CASA, short for Court Appointed Special Advocates, works toward as noble a cause as you can find. Founded in 1989, the New Hampshire non-profit recruits, trains and supervises volunteers to advocate for children in the family court system who have experienced abuse or neglect. The organization relies on fundraising events to propel their cause — and on Saturday, March 11, they’re bringing back a barroom favorite.
On Tap for CASA features a full day of competition, fundraising and, of course, drinking, at New England’s Tap House Grille in Hooksett. From noon to 10 p.m., teams of five to 10 battle in a medley of games while holding down their team’s barstool. Games include Rebus puzzles, memory games, trivia, a stein hoisting contest and more, with two bands playing live music throughout the day. According to Erica Thoits, CASA’s director of community relations, the event sprung from the mind of CEO Marty Sink after hearing about a similar event at Patrick’s Pub & Eatery in Gilford. Patrick’s barstool marathon lasts 24 hours; CASA hoped to inspire the same competitive spirit, while lessening the day-long intensity. “We’re focused on fun and raising money, and we want to keep the competition fierce but friendly,” Thoits says. “We want people to have a good time.”
On Tap started in 2017, and saw its most successful year in 2019, raising around $60,000. Poised for a big 2020, COVID-19 had other plans; slated for March, early pandemic lockdowns canceled the event. Three years later, CASA is ready to bring people together and raise money for their virtuous mission once again. While their website states a fundraising goal of $50,000, Thoits explained their real goal is $100,000 — what they hoped to raise in 2020. While it may seem unrealistic for their first year back, Thoits sees no point in not trying. “I’d love to be back where we were in 2019,” Thoits says. “I’d be thrilled if we were above that.”
With teams of up to 10, CASA requires each team to raise at least $1,000 and encourages fundraising throughout the day of the event. Three prizes are handed out at the end of the festivities: top fundraising team, top fundraising individual and team with the most game-accrued points. While CASA hasn’t officially decided on prizes yet, Thoits says they usually award winners a gift basket of goodies.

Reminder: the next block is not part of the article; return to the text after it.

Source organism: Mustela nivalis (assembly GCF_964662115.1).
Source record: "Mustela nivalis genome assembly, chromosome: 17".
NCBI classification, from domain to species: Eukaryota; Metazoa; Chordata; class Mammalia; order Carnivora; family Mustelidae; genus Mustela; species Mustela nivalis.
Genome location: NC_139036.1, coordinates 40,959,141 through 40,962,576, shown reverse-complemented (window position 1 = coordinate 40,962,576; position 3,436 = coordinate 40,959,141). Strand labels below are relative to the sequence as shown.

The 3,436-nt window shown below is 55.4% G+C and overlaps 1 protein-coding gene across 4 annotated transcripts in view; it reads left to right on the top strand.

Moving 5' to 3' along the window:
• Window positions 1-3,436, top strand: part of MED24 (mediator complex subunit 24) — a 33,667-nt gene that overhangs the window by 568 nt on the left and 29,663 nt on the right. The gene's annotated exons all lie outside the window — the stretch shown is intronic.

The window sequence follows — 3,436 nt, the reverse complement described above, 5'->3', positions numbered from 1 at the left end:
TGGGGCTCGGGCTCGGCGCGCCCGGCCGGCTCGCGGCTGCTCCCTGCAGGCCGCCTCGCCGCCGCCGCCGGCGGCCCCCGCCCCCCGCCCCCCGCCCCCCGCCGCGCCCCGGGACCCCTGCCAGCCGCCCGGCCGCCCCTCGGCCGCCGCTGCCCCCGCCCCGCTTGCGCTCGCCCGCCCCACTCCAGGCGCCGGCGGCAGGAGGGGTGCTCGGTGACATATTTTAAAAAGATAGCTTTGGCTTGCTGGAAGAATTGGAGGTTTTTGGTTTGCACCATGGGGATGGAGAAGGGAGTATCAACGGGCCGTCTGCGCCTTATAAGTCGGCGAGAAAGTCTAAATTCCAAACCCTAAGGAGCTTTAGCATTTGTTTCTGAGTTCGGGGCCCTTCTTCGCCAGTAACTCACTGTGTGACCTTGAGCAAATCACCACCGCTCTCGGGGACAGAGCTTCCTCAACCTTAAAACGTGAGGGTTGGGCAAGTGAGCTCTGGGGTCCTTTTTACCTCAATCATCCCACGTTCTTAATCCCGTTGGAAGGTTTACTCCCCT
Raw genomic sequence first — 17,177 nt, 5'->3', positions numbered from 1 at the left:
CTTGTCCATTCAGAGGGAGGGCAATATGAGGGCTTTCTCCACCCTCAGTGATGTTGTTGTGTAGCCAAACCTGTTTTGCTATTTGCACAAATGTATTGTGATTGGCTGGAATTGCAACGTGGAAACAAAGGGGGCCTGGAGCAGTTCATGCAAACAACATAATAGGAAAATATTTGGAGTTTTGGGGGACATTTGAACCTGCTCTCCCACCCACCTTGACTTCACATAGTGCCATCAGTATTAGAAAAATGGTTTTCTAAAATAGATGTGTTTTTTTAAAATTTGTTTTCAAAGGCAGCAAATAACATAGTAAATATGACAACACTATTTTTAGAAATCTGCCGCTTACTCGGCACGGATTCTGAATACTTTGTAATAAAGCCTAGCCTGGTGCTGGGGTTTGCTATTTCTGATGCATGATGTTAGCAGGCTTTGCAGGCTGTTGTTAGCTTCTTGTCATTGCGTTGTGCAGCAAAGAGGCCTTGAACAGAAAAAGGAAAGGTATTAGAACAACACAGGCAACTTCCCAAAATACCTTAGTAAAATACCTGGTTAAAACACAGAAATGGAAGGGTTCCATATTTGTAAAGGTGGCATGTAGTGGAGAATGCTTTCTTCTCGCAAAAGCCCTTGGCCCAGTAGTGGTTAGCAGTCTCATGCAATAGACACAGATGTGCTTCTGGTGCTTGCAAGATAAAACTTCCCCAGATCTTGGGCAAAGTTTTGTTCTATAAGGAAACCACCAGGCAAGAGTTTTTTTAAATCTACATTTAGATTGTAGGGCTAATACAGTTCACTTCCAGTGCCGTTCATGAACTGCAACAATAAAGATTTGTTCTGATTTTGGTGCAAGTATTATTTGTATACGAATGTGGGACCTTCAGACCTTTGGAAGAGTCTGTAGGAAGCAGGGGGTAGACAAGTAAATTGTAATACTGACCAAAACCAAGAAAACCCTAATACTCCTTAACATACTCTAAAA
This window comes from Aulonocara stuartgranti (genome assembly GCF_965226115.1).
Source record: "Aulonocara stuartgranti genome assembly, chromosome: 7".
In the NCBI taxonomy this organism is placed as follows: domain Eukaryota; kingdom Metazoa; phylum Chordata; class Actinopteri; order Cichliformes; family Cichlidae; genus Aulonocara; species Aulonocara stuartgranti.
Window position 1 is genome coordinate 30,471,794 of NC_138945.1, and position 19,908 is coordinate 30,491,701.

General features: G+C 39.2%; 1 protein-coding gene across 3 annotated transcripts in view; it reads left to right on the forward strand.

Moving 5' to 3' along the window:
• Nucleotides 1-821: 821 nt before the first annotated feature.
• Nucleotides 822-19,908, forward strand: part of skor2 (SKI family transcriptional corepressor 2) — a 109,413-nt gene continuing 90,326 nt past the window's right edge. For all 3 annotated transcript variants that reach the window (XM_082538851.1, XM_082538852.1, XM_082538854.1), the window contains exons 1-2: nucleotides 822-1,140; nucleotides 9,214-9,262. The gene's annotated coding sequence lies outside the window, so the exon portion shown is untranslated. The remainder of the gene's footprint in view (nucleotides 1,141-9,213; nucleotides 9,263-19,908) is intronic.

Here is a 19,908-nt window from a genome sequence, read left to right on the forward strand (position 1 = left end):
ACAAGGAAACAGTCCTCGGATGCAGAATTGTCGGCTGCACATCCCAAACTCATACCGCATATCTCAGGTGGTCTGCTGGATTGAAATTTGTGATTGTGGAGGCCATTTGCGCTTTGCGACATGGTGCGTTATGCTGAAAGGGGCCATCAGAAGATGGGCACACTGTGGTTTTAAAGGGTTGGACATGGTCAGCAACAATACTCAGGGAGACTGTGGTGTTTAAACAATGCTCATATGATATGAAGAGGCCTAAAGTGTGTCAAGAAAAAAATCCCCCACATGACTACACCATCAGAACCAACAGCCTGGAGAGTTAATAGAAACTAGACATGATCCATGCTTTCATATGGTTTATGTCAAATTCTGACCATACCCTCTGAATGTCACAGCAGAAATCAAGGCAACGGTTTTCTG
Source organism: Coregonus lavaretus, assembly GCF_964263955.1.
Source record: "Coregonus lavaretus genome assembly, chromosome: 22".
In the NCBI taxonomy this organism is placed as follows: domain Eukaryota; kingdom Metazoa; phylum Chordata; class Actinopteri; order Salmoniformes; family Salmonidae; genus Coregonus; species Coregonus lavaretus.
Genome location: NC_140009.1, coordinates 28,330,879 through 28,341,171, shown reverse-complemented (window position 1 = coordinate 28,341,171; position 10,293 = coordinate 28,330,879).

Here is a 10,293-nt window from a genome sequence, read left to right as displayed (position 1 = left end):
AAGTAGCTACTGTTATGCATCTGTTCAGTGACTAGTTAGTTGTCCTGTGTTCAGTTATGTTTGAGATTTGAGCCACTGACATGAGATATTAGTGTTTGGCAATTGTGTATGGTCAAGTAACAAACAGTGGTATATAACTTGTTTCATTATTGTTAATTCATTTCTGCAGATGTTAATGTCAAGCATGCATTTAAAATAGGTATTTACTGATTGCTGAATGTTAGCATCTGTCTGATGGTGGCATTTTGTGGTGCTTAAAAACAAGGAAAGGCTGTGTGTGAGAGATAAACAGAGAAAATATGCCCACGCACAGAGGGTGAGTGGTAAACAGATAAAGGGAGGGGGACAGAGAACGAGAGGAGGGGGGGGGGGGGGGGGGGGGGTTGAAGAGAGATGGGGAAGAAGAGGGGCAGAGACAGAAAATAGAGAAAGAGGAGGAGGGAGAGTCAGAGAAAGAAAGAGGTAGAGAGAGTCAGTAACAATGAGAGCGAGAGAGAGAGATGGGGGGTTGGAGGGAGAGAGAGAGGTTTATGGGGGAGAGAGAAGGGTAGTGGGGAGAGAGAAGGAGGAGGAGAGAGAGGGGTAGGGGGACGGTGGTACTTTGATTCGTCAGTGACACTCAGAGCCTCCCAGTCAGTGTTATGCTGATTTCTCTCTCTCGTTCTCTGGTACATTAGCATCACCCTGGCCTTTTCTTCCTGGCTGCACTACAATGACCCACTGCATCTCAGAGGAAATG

With such an emphasis on fundraising, CASA puts the money to valiant, vital use. As an overarching goal, CASA aspires to take on every court case brought to them. When a child enters the court system and needs an advocate — also known as a Guardian ad Litem (GAL) — the state is legally required to contact CASA first. If CASA doesn’t have an available advocate, the court turns to a paid GAL instead, who are only required to see a child once during the duration of a case. Thoits explained that CASA puts an emphasis on giving their volunteers ample time to get to know the children they’re working with, only allowing each volunteer to take on one case at a time (or, in rare instances with a veteran volunteer, two cases). Thus, CASA needs as many volunteers as they can get. “That’s the big push,” Thoits says. “It’s a complicated system and it’s not an easy mission.” Thoits explained that recruiting another 150 to 200 volunteers this year would mean that they could take on every case brought to them. Pre-pandemic, they usually hit that goal. Events like On Tap help.
Sign up for On Tap here, and learn more about becoming a CASA volunteer at casanh.org. CASA is actively recruiting volunteers, and Thoits encourages anyone and everyone to join the organization’s righteous cause.
New Hampshire Magazine is a proud sponsor and participant of On Tap for CASA. If you’d like to donate to our team, We are the Champions, you can do so here.